It sounds like it was cathartic for all of you to work through this and to make a song and engage in this creative process. What do you hope that people listen to it and gain from listening to the song and watching the music video?
I’m hoping to draw some attention especially and some perspective and connectedness even on a bigger scale with these uprisings in the U.S. and Belarus. And specifically in Belarus, the amount of people who have joined together [to protest] was a really powerful image to me. Even though in the US, it’s a huge uprising, we’re so polarized. To see the majority of a country unite together gave me a new sense of hope that I hadn’t really imagined, coming from the American perspective.
Can you tell me a little bit more about the music video, and why you felt that that was also an important way to tell the story that you’re sharing in the song?
We started with a very blank canvas. I thought that with the song being so energetic, it would be a dance performance focused video, and not necessarily a narrative. That way, it inspires people to dance and to express themselves in a very extroverted way. As we got into it, an unexpected narrative started to emerge. The character that I play started to appear like a mad general, like I was actually this dictator. So we just went with that and pushed it further. That’s something a little bit typical of my work in CocoRosie – to take the unpopular character and act it out from the first person and find all kinds of sort of interesting things in there. There’s moments of perhaps even sympathizing with this character, I would say, in the video. I guess it’s also just to carry the song, and to touch more people and to get more into people’s imaginations.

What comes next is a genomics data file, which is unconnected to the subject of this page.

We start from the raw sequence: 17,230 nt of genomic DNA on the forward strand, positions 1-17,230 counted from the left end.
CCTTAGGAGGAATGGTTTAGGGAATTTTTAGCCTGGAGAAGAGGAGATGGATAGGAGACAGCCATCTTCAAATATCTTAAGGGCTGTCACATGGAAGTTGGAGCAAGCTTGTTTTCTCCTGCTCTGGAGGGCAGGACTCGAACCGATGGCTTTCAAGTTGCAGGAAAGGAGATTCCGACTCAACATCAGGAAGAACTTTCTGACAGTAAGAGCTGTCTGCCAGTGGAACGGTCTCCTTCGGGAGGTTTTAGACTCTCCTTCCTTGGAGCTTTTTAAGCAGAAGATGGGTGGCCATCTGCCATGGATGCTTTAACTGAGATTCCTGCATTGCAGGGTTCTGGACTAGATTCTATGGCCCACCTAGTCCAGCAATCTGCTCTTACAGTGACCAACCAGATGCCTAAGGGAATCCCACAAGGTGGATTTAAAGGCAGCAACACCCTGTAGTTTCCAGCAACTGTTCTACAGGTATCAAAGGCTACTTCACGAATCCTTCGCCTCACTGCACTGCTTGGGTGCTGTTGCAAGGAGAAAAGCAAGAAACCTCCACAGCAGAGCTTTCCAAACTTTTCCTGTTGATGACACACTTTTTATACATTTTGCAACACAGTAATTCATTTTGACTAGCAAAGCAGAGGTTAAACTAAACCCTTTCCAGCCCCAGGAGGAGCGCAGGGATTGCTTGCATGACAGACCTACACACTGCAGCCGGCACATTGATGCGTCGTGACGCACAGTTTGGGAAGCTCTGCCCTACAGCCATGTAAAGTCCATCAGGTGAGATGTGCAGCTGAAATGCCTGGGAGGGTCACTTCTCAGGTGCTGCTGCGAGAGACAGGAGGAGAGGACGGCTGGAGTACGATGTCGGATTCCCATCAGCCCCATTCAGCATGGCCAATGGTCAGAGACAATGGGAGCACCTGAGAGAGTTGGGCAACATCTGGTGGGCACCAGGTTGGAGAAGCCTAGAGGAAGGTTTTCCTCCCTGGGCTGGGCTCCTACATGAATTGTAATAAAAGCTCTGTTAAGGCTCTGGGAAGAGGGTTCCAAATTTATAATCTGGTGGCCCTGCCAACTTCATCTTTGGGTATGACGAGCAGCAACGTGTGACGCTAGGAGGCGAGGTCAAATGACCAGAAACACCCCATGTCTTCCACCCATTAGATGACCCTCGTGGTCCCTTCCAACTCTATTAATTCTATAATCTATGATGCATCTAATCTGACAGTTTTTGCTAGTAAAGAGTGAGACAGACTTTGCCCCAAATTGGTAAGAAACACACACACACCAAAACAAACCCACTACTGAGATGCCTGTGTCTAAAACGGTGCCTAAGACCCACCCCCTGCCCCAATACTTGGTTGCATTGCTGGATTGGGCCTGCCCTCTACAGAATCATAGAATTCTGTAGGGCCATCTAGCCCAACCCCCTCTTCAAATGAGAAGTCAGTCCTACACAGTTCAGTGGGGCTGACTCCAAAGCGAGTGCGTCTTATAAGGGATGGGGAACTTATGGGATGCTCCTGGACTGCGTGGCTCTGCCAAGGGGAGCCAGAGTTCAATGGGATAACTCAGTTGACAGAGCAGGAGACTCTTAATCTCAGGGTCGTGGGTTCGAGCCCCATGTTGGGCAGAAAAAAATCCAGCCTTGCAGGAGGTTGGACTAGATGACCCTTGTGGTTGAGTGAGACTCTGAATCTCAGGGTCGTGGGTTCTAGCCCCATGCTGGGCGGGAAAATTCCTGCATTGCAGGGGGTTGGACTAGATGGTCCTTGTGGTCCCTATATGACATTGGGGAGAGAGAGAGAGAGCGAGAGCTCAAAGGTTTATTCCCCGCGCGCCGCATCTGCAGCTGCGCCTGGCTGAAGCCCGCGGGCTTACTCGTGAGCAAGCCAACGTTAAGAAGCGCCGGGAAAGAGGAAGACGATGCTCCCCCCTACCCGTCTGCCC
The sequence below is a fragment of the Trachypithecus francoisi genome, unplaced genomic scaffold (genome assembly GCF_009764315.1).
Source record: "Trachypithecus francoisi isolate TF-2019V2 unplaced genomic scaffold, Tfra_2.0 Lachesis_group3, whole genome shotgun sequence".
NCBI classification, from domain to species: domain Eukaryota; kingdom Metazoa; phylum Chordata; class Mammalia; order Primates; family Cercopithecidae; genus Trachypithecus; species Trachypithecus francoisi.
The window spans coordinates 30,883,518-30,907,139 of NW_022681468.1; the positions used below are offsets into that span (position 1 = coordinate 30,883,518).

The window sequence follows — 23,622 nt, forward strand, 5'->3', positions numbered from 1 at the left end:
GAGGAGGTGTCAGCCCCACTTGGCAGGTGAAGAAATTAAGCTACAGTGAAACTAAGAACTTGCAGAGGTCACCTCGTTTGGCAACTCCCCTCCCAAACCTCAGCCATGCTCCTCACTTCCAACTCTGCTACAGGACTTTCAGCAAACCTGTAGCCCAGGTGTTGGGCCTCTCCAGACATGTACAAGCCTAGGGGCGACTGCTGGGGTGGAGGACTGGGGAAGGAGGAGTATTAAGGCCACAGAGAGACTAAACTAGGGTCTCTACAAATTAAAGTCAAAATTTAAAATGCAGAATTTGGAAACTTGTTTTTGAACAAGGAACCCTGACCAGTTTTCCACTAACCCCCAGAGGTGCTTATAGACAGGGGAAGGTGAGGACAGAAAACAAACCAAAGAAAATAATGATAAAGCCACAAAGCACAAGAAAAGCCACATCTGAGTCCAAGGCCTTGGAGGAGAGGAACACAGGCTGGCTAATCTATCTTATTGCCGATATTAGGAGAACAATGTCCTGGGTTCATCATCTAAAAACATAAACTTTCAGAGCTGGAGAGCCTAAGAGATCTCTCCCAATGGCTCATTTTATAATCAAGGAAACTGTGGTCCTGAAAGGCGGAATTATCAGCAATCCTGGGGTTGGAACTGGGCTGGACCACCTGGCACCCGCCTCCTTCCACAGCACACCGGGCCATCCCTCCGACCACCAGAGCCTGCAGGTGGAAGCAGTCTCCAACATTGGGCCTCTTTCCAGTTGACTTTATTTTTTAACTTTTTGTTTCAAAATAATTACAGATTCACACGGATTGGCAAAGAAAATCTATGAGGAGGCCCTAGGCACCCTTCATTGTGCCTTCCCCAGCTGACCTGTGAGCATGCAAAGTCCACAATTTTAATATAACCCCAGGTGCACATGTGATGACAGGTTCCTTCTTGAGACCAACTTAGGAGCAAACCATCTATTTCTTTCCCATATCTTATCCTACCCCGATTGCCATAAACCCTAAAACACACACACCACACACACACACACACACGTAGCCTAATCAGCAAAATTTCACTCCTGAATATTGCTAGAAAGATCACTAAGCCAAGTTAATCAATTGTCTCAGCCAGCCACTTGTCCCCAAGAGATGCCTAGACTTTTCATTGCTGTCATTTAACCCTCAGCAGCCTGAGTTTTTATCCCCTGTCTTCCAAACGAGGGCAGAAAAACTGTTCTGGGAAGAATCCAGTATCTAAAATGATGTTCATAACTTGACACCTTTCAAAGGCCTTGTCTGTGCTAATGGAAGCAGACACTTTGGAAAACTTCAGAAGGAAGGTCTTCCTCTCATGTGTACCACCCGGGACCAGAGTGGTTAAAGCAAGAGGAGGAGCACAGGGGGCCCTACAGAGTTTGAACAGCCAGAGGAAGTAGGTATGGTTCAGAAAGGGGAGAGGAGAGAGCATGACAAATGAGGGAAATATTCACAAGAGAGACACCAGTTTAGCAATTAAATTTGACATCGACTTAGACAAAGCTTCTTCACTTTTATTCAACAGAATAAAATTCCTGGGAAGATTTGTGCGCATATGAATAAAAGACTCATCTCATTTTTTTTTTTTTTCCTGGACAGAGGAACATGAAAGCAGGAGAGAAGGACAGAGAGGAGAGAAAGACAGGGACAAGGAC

What was that like for you, to embody the dictator character and feel a sort of empathy in that process?
That’s a good question. It’s hard to answer, but it was kind of wild to be embodying this very theatrical parody. It’s over the top. So getting to express and even make fun of a little bit how crazy some of these guys actually are. That’s all taken from us having swallowed some of these really shocking images. It was easy for us to make it look completely absurd.